Hello! Today I decided to stop feeling like Base64 is black magic, and go *really* learn it. You can see the result here. I learned a lot of interesting things, so I'll share it with you here.

Because of mixed backgrounds I'll make sections for everything so you can skip anything you already know.

# Bitwise operators

To properly learn Base64, you need to learn bitwise operators. I'm sure you've seen stuff like `50 & 1 == 0`

somewhere before. What are these weird half-boolean operators doing on the integers?!

As you know, computers work with binary. But the relationship is closer than you think. What bitwise operators do is flip certain bits.

*Each binary digit (0 or 1) is called a bit.*

Bitwise And: `&`

. This calculates the integer result of two integers where each bit is the same. In other words, it sees which bits number one **and** number two has. So it's called bitwise and. Examples:

```
42 // <- Binary: 101010
& 15 // <- Binary: 001111
= 10 // <- Binary: 001010
5 // <- Binary: 101
& 6 // <- Binary: 110
= 4 // <- Binary: 100
```

Bitwise Shift: `<<`

and `>>`

. Basically "shifts" all numbers to left or right. These can be compared to multiplying by 10^n in decimal. In fact, it's *exactly* the same as multiplying by 2^n. When you multiply something by 2, the compiler sometimes optimizes it to bit-shifting by one.

```
16 // <- Binary: 10000
<< 1
= 32 // <- Binary: 100000
42 // <- Binary: 101010
>> 3
= 5 // <- Binary: 101
```

# Byte order

As you may know, an `int`

is a 32-bit integer and a `byte`

is an 8-bit integer.

Since 32 (and all other types of integers) is a multiple of 8, you could technically convert a bigger type of integer to multiple bytes and then back... right?

Like say 666, `0000001010011010`

, could be stored as `00000010`

and `10011010`

?

Turns out, of course, I wasn't the first one to think of this. In fact, in memory they're represented like this too. In C you could simply cast a `int*`

to a `byte*`

and then access the specific bytes inside the integer.

What you *may* find (it depends), is that they are in the reverse order of what I just showed (`10011010`

first, not last). This is called *little endian*, where as what I showed is *big endian*. *Big endian* means the "big end" (the byte that makes the largest impact, just like changing the one in 100 makes a larger impact than changing the one in 10) is first.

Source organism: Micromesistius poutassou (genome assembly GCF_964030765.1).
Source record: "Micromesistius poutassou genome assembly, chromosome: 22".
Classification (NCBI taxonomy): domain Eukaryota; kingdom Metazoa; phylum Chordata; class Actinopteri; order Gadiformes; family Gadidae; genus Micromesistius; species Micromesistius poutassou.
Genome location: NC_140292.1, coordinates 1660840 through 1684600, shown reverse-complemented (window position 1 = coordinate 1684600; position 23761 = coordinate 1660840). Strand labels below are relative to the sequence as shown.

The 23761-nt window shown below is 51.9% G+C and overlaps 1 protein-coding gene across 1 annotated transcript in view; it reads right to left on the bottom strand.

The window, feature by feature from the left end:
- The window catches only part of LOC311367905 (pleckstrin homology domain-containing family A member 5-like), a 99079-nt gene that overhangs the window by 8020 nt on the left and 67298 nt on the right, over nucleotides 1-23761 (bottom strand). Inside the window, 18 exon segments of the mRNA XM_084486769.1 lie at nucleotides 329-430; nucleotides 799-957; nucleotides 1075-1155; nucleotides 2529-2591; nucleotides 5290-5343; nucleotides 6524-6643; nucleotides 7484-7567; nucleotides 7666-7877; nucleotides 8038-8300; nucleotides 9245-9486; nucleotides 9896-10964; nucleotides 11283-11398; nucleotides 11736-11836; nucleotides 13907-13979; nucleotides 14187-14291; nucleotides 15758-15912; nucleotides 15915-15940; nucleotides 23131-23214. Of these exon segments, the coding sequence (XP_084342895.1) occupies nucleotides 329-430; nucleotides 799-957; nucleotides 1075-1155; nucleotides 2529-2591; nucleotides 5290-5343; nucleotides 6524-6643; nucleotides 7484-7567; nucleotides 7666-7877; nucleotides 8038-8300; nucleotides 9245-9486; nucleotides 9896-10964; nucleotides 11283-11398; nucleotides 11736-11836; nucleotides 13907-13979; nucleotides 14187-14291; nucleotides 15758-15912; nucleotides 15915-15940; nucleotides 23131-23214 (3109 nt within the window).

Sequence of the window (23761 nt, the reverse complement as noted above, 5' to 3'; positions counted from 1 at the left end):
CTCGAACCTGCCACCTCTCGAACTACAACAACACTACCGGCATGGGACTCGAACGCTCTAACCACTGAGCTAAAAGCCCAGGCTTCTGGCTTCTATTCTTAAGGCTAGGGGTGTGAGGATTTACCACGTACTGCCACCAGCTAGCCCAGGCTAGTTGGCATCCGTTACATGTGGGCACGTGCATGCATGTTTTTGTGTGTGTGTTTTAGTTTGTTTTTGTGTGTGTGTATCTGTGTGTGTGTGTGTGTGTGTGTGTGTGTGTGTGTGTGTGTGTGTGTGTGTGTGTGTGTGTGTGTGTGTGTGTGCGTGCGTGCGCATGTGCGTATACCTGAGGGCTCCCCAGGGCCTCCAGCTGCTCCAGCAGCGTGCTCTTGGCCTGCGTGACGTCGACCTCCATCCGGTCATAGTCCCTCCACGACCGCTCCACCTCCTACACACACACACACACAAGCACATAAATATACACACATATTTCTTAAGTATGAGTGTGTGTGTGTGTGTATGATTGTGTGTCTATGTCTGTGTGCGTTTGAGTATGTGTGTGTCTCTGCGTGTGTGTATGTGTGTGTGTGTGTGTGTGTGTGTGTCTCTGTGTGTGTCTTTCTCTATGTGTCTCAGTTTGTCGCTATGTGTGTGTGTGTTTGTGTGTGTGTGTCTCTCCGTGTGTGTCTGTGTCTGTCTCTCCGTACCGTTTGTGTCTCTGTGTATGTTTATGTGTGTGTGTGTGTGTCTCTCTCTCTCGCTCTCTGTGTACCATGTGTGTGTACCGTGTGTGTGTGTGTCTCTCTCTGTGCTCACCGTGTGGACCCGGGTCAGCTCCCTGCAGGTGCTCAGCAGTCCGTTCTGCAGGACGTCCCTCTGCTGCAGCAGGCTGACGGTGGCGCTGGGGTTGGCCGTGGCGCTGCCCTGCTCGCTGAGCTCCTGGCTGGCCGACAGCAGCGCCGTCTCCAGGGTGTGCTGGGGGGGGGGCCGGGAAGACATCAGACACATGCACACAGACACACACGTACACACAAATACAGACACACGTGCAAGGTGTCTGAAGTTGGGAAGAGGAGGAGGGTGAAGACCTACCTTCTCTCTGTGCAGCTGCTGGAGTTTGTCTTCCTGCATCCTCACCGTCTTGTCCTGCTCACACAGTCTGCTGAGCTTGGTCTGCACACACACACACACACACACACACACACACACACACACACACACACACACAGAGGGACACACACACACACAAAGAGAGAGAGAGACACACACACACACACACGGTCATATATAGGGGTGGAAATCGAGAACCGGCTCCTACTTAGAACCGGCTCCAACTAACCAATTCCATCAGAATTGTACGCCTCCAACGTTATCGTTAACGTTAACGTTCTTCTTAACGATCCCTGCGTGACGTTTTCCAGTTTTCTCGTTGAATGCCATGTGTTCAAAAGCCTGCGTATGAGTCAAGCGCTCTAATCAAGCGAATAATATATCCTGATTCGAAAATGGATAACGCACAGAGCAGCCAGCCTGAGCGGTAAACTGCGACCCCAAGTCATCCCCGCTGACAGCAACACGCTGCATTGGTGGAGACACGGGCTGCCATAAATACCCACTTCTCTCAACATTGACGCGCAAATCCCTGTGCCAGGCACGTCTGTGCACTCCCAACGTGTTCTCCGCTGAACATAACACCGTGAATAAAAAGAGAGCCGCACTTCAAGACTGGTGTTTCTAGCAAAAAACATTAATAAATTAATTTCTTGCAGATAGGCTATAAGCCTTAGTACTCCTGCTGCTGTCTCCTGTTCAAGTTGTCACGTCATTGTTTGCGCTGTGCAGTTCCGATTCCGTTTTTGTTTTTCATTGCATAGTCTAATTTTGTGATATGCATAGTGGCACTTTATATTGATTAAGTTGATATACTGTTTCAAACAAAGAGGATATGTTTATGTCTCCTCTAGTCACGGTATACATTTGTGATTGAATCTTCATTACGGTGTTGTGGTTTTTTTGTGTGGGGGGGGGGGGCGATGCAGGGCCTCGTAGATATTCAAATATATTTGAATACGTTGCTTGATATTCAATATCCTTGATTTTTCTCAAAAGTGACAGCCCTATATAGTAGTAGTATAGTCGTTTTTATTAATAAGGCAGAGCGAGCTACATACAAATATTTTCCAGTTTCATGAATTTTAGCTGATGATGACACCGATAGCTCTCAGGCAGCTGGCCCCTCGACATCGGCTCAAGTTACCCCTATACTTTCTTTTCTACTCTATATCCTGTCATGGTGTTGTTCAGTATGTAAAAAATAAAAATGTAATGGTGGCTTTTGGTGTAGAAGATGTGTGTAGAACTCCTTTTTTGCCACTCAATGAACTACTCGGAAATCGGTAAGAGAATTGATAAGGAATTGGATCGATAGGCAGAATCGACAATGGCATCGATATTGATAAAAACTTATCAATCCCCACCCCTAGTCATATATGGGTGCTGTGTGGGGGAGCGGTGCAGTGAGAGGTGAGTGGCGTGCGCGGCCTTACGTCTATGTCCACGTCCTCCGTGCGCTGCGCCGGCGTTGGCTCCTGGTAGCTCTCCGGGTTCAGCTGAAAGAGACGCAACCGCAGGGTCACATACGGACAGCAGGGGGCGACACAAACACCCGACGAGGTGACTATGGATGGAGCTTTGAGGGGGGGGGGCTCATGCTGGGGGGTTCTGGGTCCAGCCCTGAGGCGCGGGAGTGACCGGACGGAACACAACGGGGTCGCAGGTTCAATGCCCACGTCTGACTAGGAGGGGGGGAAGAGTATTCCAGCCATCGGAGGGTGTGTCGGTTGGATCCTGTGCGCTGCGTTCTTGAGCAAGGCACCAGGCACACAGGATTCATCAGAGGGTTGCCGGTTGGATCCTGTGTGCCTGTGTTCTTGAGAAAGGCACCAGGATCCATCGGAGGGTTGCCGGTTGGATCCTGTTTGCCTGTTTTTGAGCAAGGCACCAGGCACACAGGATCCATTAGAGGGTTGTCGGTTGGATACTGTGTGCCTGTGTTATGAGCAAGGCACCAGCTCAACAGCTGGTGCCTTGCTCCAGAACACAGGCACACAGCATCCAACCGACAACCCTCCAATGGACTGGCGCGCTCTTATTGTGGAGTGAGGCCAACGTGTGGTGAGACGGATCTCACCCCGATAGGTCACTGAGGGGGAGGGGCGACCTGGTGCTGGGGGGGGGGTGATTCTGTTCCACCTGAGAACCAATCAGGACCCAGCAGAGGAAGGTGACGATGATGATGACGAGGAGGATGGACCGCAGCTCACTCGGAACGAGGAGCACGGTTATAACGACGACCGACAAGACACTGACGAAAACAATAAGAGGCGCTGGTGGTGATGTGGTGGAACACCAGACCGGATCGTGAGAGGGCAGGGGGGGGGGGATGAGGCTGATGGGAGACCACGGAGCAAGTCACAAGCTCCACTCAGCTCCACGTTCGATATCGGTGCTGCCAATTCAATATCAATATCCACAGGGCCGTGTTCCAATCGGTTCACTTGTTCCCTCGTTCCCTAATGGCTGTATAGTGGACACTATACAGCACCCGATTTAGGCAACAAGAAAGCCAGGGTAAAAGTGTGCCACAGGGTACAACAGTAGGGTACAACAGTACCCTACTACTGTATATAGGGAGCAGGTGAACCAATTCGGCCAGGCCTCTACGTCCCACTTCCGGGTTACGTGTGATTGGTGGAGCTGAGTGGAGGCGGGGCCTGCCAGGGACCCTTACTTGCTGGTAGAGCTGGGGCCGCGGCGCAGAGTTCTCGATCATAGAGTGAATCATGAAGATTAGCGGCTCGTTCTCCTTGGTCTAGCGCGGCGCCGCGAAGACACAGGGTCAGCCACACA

# Putting it all together

Normal binary data is stored in 8 bits, which means it can go to 256.

64 happened to be a good amount of characters **that is a power of 2**.

The reason it's a power of two is quite brilliant: It can be converted to by simply reading 6 bits instead of 8.

Say we have the following: "hello".

In bytes, this is `104 101 108 108 111`

.

In binary: `01101000 01100101 01101100 01101100 01101111`

.

Now we make this into one integer. Before we do that though, there's a problem. This quickly gets unbelievably large.

We solve this using a convenient fact: 4 6-bit integers has the same bit length as 3 8-bit ones. That's also why it's padded to 4: 6*4 = 8*3. This is really convenient for the programmer when decoding, so he/she doesn't have to bounds check valid base64.

Because of this, we only have to worry about 3 bytes at a time (4 when decoding).

```
for bytes in input.chunks(3) {
// Fun fact, you *could* do this, but it's more fun to use bit shifting.
// let buf = mem::transmute::<&[u8], u32>(bytes).to_be();
let mut buf = 0;
buf += (bytes.get(0).cloned().unwrap_or(0) as u32) << 8*2;
buf += (bytes.get(1).cloned().unwrap_or(0) as u32) << 8*1;
buf += bytes.get(2).cloned().unwrap_or(0) as u32;
```

*The reason for .get(n).cloned().unwrap_or(0) is basically because indexing can crash. The input doesn't have to be dividable by 3.*

Now we have

```
011010000110010101101100
```

and

```
011011000110111100000000
```

.

*Note: The last number gets padded out with 0s.*

Second step now sounds really simple: Re-split the numbers every 6 bytes and insert `=`

if it runs out before it's a multiple of 4.

```
for i in 0..4 {
let j = (3-i) * 6;
let buf = ((buf >> j) & 0x3F) as u8;
```

The first part is actually rather simple but unecessarily verbose. It counts down from 24, 6 steps at a time. It could probably have been written like `for j in (0..=24).rev().step_by(6)`

, but I need `i`

later.

But next comes the fun part:

Let's imagine `j`

is 18.

```
011010000110010101101100
>> 24
= 011010000110
011010000110
& 000000111111 // <- 0x3F in binary.
= 000110
```

See the pattern? In a way, we basically just took a substring... of the integer! The bitwise shift allowed us to fetch a value down, and the bitwise and allowed us to specify which values we cared about.

Now we have

```
011010 000110 010101 101100
```

and

```
011011 000110 111100 000000
```

.

Finally, let's insert the value, or `=`

if out of bounds.

```
if bytes.len() >= i {
output.push(char(buf));
} else {
output.push('=');
}
}
}
```

*Note: I didn't include the definition of char function. It basically just maps a value to a base64 character, like 0 to A.*

We now have

```
a G V s
```

and

```
b G 8 =
```

.

`aGVsbG8=`

## Top comments (1)

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